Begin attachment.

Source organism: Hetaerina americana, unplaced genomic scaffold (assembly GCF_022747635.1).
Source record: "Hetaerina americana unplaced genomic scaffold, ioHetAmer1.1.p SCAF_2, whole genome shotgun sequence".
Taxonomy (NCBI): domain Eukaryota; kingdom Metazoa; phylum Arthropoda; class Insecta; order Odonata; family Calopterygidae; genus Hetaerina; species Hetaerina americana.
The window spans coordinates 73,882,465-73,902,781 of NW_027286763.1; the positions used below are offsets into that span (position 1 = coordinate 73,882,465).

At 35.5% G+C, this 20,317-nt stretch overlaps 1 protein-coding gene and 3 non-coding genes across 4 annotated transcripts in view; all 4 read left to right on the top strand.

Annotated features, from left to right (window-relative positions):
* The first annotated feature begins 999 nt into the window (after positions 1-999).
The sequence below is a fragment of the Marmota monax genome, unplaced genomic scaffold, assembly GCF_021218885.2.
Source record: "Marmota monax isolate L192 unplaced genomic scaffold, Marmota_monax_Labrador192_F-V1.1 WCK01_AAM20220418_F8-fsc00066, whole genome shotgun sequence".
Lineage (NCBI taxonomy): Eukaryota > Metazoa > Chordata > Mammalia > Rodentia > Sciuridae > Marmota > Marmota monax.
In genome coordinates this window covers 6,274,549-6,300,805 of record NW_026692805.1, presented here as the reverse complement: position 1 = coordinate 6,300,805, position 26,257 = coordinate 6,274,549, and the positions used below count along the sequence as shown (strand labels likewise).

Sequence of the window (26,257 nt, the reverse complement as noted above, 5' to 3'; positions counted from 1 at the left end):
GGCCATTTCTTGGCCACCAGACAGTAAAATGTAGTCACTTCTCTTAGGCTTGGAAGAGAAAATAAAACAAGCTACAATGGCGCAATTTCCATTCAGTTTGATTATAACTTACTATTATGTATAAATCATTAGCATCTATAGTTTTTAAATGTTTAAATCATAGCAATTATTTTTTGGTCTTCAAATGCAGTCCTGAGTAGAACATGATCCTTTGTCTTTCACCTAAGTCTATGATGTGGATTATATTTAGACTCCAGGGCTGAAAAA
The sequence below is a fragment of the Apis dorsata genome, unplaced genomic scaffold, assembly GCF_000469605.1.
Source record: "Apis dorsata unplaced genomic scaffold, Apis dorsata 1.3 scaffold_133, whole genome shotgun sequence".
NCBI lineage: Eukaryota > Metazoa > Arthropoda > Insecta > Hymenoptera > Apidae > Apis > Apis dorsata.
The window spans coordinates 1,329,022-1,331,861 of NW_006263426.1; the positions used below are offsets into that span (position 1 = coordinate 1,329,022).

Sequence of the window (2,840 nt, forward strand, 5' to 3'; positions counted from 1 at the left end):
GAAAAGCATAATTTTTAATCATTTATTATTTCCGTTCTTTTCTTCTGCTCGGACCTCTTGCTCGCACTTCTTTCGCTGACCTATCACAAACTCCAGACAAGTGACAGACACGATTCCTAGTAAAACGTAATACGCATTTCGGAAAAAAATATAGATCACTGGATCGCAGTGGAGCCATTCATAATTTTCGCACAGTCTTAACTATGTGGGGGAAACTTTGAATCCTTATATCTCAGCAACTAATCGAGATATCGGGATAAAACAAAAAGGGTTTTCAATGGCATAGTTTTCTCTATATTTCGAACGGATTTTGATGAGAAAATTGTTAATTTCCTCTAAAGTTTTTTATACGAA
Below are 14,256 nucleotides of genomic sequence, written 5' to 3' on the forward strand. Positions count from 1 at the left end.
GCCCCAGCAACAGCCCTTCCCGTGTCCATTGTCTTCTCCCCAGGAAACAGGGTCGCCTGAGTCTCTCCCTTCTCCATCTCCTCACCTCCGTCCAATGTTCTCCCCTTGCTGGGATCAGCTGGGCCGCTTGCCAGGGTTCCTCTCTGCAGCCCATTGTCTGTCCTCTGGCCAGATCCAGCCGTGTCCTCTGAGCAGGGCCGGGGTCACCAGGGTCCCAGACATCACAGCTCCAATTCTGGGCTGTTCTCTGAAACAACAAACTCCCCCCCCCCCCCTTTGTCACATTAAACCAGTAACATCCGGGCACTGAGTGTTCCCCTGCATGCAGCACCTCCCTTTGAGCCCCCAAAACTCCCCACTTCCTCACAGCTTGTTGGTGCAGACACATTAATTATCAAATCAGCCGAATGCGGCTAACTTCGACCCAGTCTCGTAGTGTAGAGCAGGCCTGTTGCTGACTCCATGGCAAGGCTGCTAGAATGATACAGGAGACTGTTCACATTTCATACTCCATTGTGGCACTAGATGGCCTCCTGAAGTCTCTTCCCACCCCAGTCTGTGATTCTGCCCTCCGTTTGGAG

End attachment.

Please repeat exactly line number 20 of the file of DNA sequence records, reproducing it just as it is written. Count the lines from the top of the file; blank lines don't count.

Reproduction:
Below are 14,256 nucleotides of genomic sequence, written 5' to 3' on the forward strand. Positions count from 1 at the left end.